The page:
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Metal fatigue is a dynamic phenomenon. A helicopter in storage will not develop fatigue cracks!
Generally speaking, in order to occur it requires moving parts, of which a helicopter has plenty in comparison to a fixed wing aircraft.
These moving parts represent a mechanism for the application, and subsequently removal, of a force or a load from one component to another i.e. On..Off...On..Off... On..Off.. On..Off..etc.
Each one of these “On..Off’s” represents one fatigue cycle. It is these fatigue cycles that are responsible for the slippage occurring in the atomic planes that we call metal fatigue.
What is particularly noteworthy is the relatively small magnitude of applied load required for a fatigue crack to occur.
This load, and hence the accompanying stress applied to the component, need only be around 30% of the ultimate load or stress the component is physically able to withstand.
This load, however, is generally required to be applied many thousands of times (fatigue cycles) in order for fatigue cracking to take place.
The fatigue crack, once developed, will continue to grow, seemingly with a life of its own, up until a certain point. This crack growth rate can be anywhere between 0.0000001 - 0.001 mm per fatigue cycle.
Eventually, the crack becomes so large that the component is no longer physically able to carry the load for which it was designed.
The remaining cross-section of the component i.e. the area as yet unaffected by the fatigue crack, subsequently fractures, due to overload, and the component fails.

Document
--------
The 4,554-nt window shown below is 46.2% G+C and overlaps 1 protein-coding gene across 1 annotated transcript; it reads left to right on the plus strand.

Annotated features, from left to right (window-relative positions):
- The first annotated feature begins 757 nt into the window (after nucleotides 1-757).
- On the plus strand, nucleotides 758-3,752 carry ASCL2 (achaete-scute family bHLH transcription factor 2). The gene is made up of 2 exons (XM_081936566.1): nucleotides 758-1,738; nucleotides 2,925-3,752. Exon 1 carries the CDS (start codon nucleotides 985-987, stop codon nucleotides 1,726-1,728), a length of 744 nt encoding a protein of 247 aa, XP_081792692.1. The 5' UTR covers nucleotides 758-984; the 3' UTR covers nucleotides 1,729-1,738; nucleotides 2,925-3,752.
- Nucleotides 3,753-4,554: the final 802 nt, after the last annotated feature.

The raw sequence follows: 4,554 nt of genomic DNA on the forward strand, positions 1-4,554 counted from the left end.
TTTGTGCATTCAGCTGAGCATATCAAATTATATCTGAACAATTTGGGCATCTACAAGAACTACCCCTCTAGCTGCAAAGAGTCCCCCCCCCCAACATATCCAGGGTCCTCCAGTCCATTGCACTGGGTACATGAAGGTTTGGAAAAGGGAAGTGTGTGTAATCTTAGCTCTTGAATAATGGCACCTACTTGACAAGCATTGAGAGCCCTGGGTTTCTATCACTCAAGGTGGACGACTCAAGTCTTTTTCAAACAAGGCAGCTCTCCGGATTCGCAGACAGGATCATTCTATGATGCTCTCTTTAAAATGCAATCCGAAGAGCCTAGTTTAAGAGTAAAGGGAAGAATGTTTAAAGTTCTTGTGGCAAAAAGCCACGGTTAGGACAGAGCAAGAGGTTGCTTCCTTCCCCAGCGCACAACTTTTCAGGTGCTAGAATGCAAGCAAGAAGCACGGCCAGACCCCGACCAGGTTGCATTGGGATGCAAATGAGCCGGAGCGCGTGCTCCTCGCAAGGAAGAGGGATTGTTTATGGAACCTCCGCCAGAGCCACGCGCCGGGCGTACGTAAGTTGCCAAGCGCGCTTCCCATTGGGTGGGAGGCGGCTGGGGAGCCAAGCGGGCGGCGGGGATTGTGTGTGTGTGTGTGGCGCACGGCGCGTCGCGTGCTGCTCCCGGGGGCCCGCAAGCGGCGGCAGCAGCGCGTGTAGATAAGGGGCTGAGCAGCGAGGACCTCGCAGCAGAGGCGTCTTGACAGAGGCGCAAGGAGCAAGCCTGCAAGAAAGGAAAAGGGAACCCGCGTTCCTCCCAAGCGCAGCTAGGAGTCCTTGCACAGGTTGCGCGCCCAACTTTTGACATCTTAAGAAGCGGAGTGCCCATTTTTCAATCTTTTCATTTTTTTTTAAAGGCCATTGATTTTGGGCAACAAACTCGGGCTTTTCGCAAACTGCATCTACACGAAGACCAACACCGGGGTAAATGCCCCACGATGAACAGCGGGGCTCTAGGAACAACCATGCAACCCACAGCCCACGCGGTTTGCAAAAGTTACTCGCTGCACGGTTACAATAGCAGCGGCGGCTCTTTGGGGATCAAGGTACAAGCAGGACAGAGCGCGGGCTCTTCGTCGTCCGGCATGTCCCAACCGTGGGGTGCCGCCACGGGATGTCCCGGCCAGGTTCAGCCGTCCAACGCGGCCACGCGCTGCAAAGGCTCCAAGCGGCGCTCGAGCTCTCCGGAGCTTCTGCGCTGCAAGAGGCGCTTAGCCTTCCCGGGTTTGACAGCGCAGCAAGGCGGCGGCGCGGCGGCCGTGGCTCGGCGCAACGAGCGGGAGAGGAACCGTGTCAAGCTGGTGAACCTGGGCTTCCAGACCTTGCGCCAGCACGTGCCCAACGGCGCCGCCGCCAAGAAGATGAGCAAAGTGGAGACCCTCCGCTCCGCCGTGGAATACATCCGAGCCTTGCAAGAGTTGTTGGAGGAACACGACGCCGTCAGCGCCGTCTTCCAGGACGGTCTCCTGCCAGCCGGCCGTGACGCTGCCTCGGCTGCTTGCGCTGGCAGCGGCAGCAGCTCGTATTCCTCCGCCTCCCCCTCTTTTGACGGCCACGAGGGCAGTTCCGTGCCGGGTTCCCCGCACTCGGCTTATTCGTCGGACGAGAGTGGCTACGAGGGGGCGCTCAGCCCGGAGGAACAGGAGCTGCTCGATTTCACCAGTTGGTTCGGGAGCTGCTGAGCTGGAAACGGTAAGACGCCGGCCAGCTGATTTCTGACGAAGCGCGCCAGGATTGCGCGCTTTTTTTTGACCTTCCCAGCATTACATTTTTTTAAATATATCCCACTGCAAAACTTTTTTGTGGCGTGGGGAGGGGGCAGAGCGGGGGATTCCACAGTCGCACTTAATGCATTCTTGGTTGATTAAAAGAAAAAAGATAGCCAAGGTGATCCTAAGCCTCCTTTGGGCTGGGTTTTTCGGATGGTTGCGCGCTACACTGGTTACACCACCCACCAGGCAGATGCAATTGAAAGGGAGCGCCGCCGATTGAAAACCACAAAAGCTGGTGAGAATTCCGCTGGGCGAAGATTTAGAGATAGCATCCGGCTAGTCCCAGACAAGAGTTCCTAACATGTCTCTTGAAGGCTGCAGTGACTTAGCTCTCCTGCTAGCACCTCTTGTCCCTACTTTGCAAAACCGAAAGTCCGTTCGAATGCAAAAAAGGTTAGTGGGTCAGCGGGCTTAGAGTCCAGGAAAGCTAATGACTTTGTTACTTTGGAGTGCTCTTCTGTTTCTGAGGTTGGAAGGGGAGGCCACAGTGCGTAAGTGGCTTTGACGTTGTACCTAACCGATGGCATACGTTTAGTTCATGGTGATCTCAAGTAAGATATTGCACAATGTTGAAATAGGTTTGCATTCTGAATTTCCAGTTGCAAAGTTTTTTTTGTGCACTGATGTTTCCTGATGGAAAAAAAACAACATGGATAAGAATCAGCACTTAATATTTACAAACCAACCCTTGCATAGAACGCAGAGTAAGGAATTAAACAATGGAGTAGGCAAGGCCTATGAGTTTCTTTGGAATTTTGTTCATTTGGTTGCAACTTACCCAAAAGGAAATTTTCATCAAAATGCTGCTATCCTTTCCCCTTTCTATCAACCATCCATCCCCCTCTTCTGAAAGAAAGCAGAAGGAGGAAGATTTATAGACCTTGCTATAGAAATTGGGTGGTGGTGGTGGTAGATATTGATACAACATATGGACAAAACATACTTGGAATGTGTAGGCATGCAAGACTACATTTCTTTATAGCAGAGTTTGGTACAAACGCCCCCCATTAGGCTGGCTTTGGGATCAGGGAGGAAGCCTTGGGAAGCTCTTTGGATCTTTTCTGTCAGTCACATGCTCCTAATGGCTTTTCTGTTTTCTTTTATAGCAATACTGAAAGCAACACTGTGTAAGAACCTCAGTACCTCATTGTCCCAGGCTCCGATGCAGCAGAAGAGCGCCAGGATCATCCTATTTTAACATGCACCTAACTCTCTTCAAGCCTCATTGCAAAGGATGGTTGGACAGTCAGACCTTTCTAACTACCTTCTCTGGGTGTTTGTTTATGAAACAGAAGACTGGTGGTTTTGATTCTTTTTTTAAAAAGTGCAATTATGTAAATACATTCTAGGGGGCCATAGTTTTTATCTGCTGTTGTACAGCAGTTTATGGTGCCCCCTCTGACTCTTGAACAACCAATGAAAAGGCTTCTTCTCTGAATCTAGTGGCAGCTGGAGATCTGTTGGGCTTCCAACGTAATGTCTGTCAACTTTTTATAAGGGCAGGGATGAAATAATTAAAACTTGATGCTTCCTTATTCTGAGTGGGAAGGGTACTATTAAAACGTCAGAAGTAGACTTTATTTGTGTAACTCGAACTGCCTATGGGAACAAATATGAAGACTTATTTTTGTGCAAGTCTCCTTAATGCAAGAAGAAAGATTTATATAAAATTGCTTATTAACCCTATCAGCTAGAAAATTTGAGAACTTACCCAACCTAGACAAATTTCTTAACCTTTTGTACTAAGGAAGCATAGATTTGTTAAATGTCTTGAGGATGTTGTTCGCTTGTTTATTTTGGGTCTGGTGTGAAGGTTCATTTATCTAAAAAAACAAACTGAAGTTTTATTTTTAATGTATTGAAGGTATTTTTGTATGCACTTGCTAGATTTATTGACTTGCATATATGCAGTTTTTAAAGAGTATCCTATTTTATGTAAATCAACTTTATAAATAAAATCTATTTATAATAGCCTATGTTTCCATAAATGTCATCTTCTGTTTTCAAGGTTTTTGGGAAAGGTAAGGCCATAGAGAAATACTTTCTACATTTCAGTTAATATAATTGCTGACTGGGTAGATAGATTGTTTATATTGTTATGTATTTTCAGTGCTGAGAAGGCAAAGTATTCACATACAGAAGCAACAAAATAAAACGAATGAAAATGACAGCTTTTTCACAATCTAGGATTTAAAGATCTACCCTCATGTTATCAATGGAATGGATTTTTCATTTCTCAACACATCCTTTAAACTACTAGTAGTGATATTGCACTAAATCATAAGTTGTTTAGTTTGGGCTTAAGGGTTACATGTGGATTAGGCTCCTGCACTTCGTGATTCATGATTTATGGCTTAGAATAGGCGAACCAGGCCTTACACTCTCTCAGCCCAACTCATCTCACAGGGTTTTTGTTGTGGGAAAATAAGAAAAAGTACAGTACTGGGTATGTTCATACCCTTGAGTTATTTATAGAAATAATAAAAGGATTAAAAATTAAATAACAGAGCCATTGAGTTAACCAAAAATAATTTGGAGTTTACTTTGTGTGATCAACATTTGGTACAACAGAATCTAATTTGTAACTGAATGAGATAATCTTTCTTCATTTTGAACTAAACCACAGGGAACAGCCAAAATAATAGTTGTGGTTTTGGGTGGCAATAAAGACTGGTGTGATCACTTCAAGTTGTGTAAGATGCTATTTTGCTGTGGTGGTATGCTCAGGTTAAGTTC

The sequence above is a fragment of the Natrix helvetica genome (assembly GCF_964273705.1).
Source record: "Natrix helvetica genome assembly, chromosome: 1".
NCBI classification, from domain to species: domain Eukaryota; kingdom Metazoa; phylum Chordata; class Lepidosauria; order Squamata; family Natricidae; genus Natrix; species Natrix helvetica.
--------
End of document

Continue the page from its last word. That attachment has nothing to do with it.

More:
Such a failure can have significant safety of flight implications.
Enter the term coined by TC – “Metal has Memory”.
All the different metal components that make-up a helicopter “remember”:
· every single load and stress (fatigue cycle) that they have ever been subjected to
· for every single hour, minute and second of operation
· for every one of its previous operators – including you.
The net effect of all these fatigue cycles is cumulative and non-reversible throughout the life of the component.
It is for this reason that the helicopter’s total number of hours in service, as opposed to time since new, is so important.
Recording In-service (Maintenance Release) hours is one of the most effective ways of measuring the fatigue life of metal components.
What Causes Metal Fatigue?
Many different factors contribute to the particular fatigue crack propagation rate in any given component.
Each different size of every different type of metal or alloy has its own unique and individual susceptibility to fatigue.
The most significant factors affecting fatigue include
Mustering operations are likely to subject the helicopter airframe to higher stress levels that that of normal flying operations.
For instance, even one particularly steep (high G) maneuver could have the equivalent fatigue effect on the helicopter’s structure or rotors as a week’s - or even a month’s - worth of normal landings and takeoffs.
A given component’s fatigue life, and hence time to failure, is in this way reduced by a proportionate amount of time to what it otherwise might have been if the sever maneuver had not occurred.
Similarly, conducting flying operations on a regular basis will subject the airframe to more stress and hence cumulative fatigue cycles, than would be the case if the helicopter was only flown on an infrequent basis.
It is for these reasons that the use of bogus or life-expired airframe components should never be contemplated.